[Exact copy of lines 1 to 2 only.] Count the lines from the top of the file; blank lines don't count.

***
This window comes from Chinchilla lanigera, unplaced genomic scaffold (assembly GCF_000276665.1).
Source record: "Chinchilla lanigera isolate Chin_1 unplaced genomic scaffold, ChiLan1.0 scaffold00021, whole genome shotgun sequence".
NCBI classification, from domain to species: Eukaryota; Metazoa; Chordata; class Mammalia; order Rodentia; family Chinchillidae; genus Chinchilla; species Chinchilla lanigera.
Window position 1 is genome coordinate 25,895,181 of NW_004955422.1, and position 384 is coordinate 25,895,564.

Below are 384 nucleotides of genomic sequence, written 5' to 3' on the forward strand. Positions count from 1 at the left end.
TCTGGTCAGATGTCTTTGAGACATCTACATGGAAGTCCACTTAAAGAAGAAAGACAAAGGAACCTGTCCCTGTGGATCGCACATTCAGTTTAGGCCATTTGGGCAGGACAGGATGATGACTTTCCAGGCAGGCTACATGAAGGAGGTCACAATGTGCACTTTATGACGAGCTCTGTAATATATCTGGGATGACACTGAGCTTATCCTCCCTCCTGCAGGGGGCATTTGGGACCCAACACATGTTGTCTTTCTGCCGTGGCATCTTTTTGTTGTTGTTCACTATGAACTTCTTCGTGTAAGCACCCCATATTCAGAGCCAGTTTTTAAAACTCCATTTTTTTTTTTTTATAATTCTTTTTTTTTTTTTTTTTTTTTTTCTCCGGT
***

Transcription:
This window comes from Chinchilla lanigera, unplaced genomic scaffold (assembly GCF_000276665.1).
Source record: "Chinchilla lanigera isolate Chin_1 unplaced genomic scaffold, ChiLan1.0 scaffold00021, whole genome shotgun sequence".